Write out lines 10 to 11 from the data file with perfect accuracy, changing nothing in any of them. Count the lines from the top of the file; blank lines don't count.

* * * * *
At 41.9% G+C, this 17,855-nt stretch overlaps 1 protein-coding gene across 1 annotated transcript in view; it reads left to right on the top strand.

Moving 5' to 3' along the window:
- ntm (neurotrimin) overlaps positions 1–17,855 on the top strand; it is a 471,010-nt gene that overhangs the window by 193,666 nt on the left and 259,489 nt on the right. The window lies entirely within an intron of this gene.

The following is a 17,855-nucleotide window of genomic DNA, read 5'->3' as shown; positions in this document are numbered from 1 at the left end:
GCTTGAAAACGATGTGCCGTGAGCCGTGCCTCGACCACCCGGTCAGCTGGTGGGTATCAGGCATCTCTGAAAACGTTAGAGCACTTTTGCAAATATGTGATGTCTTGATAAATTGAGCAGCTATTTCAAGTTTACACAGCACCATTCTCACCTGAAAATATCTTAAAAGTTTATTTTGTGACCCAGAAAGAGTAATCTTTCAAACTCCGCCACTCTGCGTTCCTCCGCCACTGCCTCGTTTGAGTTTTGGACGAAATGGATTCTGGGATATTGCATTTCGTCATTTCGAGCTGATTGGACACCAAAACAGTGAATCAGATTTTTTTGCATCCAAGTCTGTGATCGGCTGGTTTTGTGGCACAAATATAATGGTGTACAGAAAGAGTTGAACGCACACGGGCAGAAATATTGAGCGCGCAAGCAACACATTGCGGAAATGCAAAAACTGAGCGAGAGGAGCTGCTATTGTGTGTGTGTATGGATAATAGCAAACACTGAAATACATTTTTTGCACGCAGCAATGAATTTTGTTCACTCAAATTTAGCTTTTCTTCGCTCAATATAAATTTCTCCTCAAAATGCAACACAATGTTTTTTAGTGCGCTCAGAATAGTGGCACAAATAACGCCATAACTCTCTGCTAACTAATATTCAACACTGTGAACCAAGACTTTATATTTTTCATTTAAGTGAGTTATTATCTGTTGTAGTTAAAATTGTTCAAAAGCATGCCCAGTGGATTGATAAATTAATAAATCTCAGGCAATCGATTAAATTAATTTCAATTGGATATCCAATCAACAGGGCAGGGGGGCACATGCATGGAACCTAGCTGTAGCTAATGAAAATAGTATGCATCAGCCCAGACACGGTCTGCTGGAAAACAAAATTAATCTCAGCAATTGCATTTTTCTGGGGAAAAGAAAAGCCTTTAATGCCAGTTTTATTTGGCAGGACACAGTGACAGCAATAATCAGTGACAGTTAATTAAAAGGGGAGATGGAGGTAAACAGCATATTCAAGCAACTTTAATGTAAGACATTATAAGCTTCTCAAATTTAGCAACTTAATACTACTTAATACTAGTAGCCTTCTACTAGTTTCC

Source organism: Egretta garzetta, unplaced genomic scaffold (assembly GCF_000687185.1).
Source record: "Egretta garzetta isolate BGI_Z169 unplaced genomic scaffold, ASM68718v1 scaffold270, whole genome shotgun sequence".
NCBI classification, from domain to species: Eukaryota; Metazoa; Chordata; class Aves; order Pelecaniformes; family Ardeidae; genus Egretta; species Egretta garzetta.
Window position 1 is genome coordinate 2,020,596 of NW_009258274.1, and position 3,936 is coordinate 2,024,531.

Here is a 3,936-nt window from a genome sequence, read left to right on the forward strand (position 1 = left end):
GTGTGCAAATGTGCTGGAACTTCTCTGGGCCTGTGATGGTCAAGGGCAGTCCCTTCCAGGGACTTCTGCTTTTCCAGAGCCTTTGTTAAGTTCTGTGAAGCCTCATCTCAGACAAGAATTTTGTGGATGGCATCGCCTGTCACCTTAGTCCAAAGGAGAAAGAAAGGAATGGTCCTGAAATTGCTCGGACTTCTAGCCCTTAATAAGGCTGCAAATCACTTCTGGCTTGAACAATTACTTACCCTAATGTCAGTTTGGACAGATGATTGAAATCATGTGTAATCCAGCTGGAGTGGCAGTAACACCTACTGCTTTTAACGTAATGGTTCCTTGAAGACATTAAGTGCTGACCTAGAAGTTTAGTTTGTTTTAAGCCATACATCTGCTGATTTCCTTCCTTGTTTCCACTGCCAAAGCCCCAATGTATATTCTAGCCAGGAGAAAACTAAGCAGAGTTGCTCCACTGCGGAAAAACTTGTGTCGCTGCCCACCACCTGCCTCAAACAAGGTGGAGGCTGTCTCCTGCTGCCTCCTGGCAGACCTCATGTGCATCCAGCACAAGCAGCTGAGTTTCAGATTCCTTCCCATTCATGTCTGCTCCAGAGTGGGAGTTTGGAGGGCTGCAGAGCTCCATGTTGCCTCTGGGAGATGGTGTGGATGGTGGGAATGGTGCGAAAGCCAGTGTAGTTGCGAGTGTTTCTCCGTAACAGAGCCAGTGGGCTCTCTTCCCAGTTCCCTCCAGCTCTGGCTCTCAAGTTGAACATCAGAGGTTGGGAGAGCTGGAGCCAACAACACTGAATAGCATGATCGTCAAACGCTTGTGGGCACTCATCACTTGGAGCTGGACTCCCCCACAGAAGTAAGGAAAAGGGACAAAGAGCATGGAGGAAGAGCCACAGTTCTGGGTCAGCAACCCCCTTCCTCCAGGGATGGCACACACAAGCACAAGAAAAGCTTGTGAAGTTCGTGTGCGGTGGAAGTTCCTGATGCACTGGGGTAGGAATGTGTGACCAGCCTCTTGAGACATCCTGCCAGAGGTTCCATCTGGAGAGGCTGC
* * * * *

Here is a 3,936-nt window from a genome sequence, read left to right on the forward strand (position 1 = left end):
GTGTGCAAATGTGCTGGAACTTCTCTGGGCCTGTGATGGTCAAGGGCAGTCCCTTCCAGGGACTTCTGCTTTTCCAGAGCCTTTGTTAAGTTCTGTGAAGCCTCATCTCAGACAAGAATTTTGTGGATGGCATCGCCTGTCACCTTAGTCCAAAGGAGAAAGAAAGGAATGGTCCTGAAATTGCTCGGACTTCTAGCCCTTAATAAGGCTGCAAATCACTTCTGGCTTGAACAATTACTTACCCTAATGTCAGTTTGGACAGATGATTGAAATCATGTGTAATCCAGCTGGAGTGGCAGTAACACCTACTGCTTTTAACGTAATGGTTCCTTGAAGACATTAAGTGCTGACCTAGAAGTTTAGTTTGTTTTAAGCCATACATCTGCTGATTTCCTTCCTTGTTTCCACTGCCAAAGCCCCAATGTATATTCTAGCCAGGAGAAAACTAAGCAGAGTTGCTCCACTGCGGAAAAACTTGTGTCGCTGCCCACCACCTGCCTCAAACAAGGTGGAGGCTGTCTCCTGCTGCCTCCTGGCAGACCTCATGTGCATCCAGCACAAGCAGCTGAGTTTCAGATTCCTTCCCATTCATGTCTGCTCCAGAGTGGGAGTTTGGAGGGCTGCAGAGCTCCATGTTGCCTCTGGGAGATGGTGTGGATGGTGGGAATGGTGCGAAAGCCAGTGTAGTTGCGAGTGTTTCTCCGTAACAGAGCCAGTGGGCTCTCTTCCCAGTTCCCTCCAGCTCTGGCTCTCAAGTTGAACATCAGAGGTTGGGAGAGCTGGAGCCAACAACACTGAATAGCATGATCGTCAAACGCTTGTGGGCACTCATCACTTGGAGCTGGACTCCCCCACAGAAGTAAGGAAAAGGGACAAAGAGCATGGAGGAAGAGCCACAGTTCTGGGTCAGCAACCCCCTTCCTCCAGGGATGGCACACACAAGCACAAGAAAAGCTTGTGAAGTTCGTGTGCGGTGGAAGTTCCTGATGCACTGGGGTAGGAATGTGTGACCAGCCTCTTGAGACATCCTGCCAGAGGTTCCATCTGGAGAGGCTGC